[Footnote 148: Anglo-Saxon fet is "unrounded" from an older foet, which is phonetically related to fot precisely as is mys (i.e., mues) to mus. Middle High German ue (Modern German u) did not develop from an "umlauted" prototype of Old High German uo and Anglo-Saxon o, but was based directly on the dialectic uo. The unaffected prototype was long o. Had this been affected in the earliest Germanic or West-Germanic period, we should have had a pre-German alternation fot: foeti; this older oe could not well have resulted in ue. Fortunately we do not need inferential evidence in this case, yet inferential comparative methods, if handled with care, may be exceedingly useful. They are indeed indispensable to the historian of language.]
How did such strikingly individual alternations as fot: fet, fuoss: fueesse develop? We have now reached what is probably the most central problem in linguistic history, gradual phonetic change. "Phonetic laws" make up a large and fundamental share of the subject-matter of linguistics. Their influence reaches far beyond the proper sphere of phonetics and invades that of morphology, as we shall see. A drift that begins as a slight phonetic readjustment or unsettlement may in the course of millennia bring about the most profound structural changes. The mere fact, for instance, that there is a growing tendency to throw the stress automatically on the first syllable of a word may eventually change the fundamental type of the language, reducing its final syllables to zero and driving it to the use of more and more analytical or symbolic methods. The English phonetic laws involved in the rise of the words foot, feet, mouse and mice from their early West-Germanic prototypes fot, foti, mus, musi may be briefly summarized as follows:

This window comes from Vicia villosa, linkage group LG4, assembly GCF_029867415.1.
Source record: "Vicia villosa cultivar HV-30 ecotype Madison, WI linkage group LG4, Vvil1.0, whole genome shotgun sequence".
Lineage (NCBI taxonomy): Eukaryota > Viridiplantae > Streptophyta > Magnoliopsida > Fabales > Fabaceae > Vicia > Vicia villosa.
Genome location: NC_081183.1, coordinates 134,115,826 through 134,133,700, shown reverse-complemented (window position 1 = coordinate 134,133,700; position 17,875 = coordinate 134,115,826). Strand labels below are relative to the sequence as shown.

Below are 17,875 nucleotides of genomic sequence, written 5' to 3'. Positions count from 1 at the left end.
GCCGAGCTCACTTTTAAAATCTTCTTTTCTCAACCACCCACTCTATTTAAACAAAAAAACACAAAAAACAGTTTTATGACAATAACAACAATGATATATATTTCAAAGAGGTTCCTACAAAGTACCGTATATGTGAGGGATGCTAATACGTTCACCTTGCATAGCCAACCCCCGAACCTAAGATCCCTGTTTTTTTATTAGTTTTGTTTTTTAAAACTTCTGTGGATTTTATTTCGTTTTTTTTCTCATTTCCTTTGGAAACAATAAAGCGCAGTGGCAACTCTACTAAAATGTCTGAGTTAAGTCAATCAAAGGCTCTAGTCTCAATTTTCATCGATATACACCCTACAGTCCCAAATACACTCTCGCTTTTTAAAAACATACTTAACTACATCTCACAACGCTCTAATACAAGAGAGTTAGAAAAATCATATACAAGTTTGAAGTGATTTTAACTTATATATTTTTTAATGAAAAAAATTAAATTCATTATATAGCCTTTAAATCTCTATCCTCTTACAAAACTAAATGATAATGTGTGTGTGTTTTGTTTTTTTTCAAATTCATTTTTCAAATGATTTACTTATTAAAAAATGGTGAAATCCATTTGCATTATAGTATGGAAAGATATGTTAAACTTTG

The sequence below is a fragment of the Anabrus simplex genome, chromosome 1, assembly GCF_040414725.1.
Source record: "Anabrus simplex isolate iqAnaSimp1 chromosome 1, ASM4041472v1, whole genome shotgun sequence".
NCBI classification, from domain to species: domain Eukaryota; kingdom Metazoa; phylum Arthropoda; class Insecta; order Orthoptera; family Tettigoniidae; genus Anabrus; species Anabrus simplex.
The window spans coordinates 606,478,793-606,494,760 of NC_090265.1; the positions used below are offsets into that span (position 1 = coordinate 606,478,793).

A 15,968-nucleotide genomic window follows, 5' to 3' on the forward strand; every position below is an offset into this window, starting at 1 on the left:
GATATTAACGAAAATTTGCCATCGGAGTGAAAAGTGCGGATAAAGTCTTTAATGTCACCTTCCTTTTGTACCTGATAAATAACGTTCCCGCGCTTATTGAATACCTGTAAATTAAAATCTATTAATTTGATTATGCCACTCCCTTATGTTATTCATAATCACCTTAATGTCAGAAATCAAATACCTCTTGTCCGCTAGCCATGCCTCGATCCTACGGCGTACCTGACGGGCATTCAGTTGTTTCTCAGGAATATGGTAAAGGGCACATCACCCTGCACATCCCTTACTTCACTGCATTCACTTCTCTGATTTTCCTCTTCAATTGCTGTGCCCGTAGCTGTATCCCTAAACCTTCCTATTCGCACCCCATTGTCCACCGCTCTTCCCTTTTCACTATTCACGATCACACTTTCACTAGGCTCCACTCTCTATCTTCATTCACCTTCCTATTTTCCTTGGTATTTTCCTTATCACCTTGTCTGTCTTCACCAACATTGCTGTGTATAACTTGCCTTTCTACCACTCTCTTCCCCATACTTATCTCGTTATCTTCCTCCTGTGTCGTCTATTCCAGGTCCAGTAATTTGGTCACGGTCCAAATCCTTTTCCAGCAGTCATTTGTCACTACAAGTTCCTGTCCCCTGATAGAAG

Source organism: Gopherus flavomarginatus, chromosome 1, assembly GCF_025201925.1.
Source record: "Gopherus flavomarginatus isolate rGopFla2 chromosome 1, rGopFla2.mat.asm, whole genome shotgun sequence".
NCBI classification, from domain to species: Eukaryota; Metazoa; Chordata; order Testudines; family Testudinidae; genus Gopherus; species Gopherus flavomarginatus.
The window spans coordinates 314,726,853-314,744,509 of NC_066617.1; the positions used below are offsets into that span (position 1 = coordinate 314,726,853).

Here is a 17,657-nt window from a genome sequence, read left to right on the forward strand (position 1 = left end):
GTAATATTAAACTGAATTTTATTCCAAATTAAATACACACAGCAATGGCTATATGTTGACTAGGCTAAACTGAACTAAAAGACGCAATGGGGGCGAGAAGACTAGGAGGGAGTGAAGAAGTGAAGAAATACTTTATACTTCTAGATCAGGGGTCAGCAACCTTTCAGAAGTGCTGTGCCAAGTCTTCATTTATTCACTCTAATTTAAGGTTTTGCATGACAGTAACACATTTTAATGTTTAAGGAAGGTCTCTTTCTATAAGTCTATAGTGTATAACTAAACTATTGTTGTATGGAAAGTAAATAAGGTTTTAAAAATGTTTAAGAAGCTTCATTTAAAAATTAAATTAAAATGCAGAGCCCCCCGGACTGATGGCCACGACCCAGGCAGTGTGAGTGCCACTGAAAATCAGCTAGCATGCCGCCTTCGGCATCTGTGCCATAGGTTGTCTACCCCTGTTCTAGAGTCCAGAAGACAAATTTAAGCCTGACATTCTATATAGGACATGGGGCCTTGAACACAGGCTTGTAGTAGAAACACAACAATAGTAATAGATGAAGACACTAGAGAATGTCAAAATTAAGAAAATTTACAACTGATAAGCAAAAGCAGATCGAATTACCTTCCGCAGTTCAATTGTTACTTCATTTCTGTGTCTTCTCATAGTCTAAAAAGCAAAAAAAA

[Footnote 149: See page 133.]
[Transcriber's note: Footnote 149 refers to the paragraph beginning on line 4081.]
[Footnote 150: Primitive Germanic fot(s), fotiz, mus, musiz; Indo-European pods, podes, mus, muses. The vowels of the first syllables are all long.]